Another thing that really angers me is the politicians (no longer statesmen) who say they are the ones qualified to speak or judge on a certain topic because they have military and/or combat service. I’m sorry, that does not make any person qualified to lead or judge any one on any subject. The one thing that they could lean on their military experience for in the political system that they have thrust themselves into is the one thing that has made the American military a superior force for two centuries, team work and equal sacrifice. But nobody seems to be willing to work together unless it is by tricking or coercing the other party into voting their way.
Now to the original subject, veteran suicide, it seems to be on the rise. I have no doubt that the only reason this particular issue has come to the forefront in recent days is because some politician’s office got wind of rising suicide rates among combat veterans and saw in that an opportunity to raise poll numbers by jumping on the alarmist bandwagon. But for all the veterans who have decided to end it this way, and their families who may angrily or sorrowfully grieve, and the many who may be thinking of taking the one thing they think they still have control of, I want to say that I remember.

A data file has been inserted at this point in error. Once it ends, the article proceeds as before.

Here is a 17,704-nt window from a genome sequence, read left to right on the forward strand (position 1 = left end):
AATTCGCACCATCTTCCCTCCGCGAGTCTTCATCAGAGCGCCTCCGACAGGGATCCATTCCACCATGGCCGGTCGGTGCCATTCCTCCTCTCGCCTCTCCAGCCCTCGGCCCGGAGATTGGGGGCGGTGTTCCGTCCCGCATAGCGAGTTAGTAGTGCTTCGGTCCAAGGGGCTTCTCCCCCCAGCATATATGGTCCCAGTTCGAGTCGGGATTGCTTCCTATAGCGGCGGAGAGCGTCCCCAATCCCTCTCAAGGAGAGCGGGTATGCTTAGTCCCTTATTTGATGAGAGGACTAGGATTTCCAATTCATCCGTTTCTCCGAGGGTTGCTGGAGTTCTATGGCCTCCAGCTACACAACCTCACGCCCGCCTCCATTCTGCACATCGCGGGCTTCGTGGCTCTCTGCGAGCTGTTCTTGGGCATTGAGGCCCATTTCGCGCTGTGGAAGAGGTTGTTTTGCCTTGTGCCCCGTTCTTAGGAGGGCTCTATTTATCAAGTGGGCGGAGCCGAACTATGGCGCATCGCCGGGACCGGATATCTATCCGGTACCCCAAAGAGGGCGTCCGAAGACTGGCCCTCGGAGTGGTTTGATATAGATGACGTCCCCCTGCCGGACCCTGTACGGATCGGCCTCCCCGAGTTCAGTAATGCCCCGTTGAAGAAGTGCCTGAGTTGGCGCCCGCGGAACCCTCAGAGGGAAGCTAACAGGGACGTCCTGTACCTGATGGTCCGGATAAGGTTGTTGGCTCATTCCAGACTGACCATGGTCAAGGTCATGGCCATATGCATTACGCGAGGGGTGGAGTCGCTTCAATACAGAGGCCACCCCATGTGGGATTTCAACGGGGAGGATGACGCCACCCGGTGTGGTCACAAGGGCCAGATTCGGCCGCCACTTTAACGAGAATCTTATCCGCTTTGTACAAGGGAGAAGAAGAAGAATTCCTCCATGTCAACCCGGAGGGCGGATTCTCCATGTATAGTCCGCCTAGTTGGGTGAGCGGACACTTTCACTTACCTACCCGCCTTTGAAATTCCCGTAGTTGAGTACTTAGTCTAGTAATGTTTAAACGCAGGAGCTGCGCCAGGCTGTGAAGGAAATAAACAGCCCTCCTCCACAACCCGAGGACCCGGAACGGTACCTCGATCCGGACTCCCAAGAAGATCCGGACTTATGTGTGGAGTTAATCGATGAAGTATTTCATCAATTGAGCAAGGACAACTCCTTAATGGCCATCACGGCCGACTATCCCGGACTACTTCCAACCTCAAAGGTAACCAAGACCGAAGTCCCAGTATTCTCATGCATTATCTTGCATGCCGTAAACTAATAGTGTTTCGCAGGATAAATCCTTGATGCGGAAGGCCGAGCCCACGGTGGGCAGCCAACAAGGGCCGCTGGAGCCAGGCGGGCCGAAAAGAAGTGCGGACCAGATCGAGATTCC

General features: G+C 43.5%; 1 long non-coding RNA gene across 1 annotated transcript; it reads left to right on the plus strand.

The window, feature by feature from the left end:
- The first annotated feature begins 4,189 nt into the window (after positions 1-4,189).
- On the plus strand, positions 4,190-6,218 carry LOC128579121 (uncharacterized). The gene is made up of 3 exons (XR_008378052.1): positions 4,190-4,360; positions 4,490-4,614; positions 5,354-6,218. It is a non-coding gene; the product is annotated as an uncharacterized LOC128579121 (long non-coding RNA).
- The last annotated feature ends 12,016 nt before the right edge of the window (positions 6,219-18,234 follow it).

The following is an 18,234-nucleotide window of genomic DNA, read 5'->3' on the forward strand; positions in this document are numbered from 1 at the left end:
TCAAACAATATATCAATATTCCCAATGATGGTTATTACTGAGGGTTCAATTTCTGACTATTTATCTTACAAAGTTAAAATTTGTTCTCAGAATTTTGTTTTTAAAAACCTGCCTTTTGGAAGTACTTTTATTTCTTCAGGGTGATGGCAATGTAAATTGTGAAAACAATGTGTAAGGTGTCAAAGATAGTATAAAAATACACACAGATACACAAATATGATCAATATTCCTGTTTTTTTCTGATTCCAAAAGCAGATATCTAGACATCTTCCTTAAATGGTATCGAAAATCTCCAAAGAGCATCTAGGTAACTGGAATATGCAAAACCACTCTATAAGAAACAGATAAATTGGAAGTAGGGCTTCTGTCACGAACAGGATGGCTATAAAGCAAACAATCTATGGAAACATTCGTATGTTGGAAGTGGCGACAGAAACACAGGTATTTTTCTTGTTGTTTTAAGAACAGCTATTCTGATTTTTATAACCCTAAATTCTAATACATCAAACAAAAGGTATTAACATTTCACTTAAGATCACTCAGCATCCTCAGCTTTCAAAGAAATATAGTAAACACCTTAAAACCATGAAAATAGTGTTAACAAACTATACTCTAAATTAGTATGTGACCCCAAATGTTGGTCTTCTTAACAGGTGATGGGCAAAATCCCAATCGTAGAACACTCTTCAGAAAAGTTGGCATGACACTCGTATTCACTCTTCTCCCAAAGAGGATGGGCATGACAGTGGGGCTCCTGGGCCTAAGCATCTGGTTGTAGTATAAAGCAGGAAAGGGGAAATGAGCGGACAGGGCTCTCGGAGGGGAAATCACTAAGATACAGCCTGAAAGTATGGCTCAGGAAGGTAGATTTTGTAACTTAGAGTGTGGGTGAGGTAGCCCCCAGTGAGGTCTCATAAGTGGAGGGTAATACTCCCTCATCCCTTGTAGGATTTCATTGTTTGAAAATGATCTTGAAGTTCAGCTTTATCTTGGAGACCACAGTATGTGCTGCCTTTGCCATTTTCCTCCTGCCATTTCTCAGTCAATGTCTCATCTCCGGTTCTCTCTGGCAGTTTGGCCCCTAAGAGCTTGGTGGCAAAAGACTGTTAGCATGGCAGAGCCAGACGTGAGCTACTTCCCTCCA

I remember coming home from the combat zone. I remember being in the hospital in Landshtul Germany and being able to tell who all the combat veterans were. Not just because of their sand colored uniforms, and the smell of no showers for days, or weeks, but because when a door slam echoed down the hallway we all ducked or hit the floors instinctively and the ones in wheel chairs and stretchers would sometimes cry because they could not. I remember sitting in the wounded warrior barracks and hearing a song on the radio about loosing brothers in the field, and bawling my eyes out with my room mate because that was the one place we could cry and not be ashamed. I remember coming home and not being able to walk outside my own house in my own yard without first checking out all the windows, and looking behind every crevice, and fork in every tree, behind every fence, and potential hide-away in sight before I could walk out the door. I remember sitting with my wife in the dark of night and trying to explain to her how everyday I look at my hands and remember the things that I have done with them, and then wonder how I can ever hold my children with those same hands. I remember. War hurts, and memories hurt, and trying to adjust back to what normal used to be hurts. I remember.